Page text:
The Conversation – May 29, 2020 10.05am AEST
Author – Michael Clarke Associate Professor, National Security College, Australian National University
Disclosure statement – Michael Clarke does not work for, consult, own shares in or receive funding from any company or organisation that would benefit from this article, and has disclosed no relevant affiliations beyond their academic appointment.
There were certainly questions asked when Victoria first signed a memorandum of understanding to join China’s Belt and Road Initiative (BRI) in 2018, but it wasn’t until the past week that the criticism reached a fever pitch.
The depth of the animosity over the deal shows the extent to which the BRI has become a faultline in the China-US competition.
And Australia, economically interdependent with China but a committed ally of the US, finds itself caught in the middle.
What is the BRI and what does China want?
There is a diverse array of projects encompassed under the BRI umbrella, focused on six main “economic corridors”.
These corridors link China to Central Asia, the Middle East and Europe by land (the “Silk Road Economic Belt”), and to Southeast Asia, the Indian subcontinent, the Pacific and east Africa by sea (the “Maritime Silk Road”).
To date, China has pledged an estimated US$1 trillion in investments in “hard” and “soft” infrastructure (from ports and high-speed rail to telecommunications and cyberspace) and signed memorandums of understanding with 138 countries.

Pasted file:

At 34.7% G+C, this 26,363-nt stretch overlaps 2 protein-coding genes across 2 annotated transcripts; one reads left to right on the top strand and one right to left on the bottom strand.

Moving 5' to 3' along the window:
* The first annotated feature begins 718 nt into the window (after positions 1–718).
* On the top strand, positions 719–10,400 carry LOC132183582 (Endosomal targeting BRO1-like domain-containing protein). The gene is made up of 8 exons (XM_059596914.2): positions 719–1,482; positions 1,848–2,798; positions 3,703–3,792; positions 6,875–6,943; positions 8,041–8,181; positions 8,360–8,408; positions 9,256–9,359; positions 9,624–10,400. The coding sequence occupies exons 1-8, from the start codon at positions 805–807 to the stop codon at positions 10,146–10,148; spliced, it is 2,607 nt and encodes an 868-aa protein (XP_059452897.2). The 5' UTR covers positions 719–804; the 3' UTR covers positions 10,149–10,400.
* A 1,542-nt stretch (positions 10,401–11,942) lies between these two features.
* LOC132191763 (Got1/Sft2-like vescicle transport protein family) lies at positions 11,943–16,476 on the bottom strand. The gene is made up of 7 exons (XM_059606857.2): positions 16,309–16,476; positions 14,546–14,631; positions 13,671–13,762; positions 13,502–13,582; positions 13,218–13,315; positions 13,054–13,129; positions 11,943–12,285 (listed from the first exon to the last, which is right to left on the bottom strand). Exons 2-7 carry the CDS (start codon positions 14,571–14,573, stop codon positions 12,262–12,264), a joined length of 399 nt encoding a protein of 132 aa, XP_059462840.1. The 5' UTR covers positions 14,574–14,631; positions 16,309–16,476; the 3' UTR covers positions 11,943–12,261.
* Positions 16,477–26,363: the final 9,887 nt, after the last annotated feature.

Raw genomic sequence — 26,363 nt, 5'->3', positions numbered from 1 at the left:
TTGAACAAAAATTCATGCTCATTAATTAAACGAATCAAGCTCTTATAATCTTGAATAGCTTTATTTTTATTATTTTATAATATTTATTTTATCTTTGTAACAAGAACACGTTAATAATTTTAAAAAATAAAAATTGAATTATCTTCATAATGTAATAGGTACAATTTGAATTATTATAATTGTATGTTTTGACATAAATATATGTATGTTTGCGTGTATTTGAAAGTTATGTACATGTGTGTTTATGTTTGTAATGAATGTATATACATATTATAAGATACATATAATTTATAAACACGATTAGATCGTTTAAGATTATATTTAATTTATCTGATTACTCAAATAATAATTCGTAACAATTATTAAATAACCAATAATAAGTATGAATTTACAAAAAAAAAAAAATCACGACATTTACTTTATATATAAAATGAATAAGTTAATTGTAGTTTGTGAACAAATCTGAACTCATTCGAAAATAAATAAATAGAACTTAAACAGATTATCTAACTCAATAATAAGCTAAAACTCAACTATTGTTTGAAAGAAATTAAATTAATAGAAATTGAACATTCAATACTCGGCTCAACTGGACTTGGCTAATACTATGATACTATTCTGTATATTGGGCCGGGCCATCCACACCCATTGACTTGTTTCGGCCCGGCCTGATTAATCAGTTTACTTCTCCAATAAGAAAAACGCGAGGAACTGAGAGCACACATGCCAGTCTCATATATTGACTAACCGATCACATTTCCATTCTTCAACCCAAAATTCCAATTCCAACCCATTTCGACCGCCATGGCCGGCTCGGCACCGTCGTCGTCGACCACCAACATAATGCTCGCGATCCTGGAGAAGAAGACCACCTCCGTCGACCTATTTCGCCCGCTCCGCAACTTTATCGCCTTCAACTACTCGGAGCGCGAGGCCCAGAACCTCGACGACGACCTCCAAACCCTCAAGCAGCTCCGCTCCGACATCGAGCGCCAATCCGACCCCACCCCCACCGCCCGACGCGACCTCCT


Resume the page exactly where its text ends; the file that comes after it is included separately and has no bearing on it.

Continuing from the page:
However, there is much debate about what is actually driving the project.
Others see it as President Xi Jinping and the Chinese Communist Party’s desire to shake the Chinese economy out of its recent slowdown and resolve some of its structural maladies.
From an economic standpoint, the initiative serves multiple purposes. It allows China to redress economic imbalances between its coastal and interior provinces, find outlets for excess production capacity and internationalise the Chinese currency.
Finally, some have dismissed the Belt and Road Initiative as a “soft power” vanity project to burnish China’s international image.
Indeed, the Chinese leadership views BRI as a way of both legitimising China’s model of government and economic development to the rest of the world, and positioning China as the leader of an alternative new world order from the one authored by the US after 1945.
In reality, BRI is about all of these things.
What are the benefits and pitfalls of BRI?
In thinking about BRI’s global and regional reception, we need to recognise there is demand for what Beijing is offering.
Its commitment of US$1 trillion is a drop in the bucket of the estimated US$26 trillion needed by Asia’s economies for infrastructure investment, but it still surpasses anything put up by other major regional players.
The “blue-dot network” announced by the US, Australia and Japan in November as a response to the BRI, for instance, was trumpeted as promoting infrastructure investment that is “open and inclusive, transparent, economically viable”.
But the initiative is not an infrastructure funding mechanism itself. Rather, it merely certifies projects that “demonstrate and uphold global infrastructure principles”.
While this might be an admirable goal, there is a problem, as former Asian Development Bank executive director Peter McCawley points out: